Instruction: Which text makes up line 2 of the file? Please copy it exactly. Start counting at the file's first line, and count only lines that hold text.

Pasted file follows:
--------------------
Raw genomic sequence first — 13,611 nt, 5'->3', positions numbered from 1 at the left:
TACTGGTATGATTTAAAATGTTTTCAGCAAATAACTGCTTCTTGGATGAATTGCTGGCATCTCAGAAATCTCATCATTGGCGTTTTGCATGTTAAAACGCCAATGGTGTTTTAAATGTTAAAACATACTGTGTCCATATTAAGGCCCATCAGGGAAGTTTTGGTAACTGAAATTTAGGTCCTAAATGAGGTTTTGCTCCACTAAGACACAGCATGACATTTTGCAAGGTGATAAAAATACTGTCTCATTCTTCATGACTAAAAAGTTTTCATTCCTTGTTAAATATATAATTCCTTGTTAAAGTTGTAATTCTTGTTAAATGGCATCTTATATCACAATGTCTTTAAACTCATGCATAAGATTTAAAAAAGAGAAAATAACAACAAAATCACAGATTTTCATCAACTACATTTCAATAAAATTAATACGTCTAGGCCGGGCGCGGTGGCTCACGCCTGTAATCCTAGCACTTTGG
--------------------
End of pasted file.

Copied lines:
TACTGGTATGATTTAAAATGTTTTCAGCAAATAACTGCTTCTTGGATGAATTGCTGGCATCTCAGAAATCTCATCATTGGCGTTTTGCATGTTAAAACGCCAATGGTGTTTTAAATGTTAAAACATACTGTGTCCATATTAAGGCCCATCAGGGAAGTTTTGGTAACTGAAATTTAGGTCCTAAATGAGGTTTTGCTCCACTAAGACACAGCATGACATTTTGCAAGGTGATAAAAATACTGTCTCATTCTTCATGACTAAAAAGTTTTCATTCCTTGTTAAATATATAATTCCTTGTTAAAGTTGTAATTCTTGTTAAATGGCATCTTATATCACAATGTCTTTAAACTCATGCATAAGATTTAAAAAAGAGAAAATAACAACAAAATCACAGATTTTCATCAACTACATTTCAATAAAATTAATACGTCTAGGCCGGGCGCGGTGGCTCACGCCTGTAATCCTAGCACTTTGG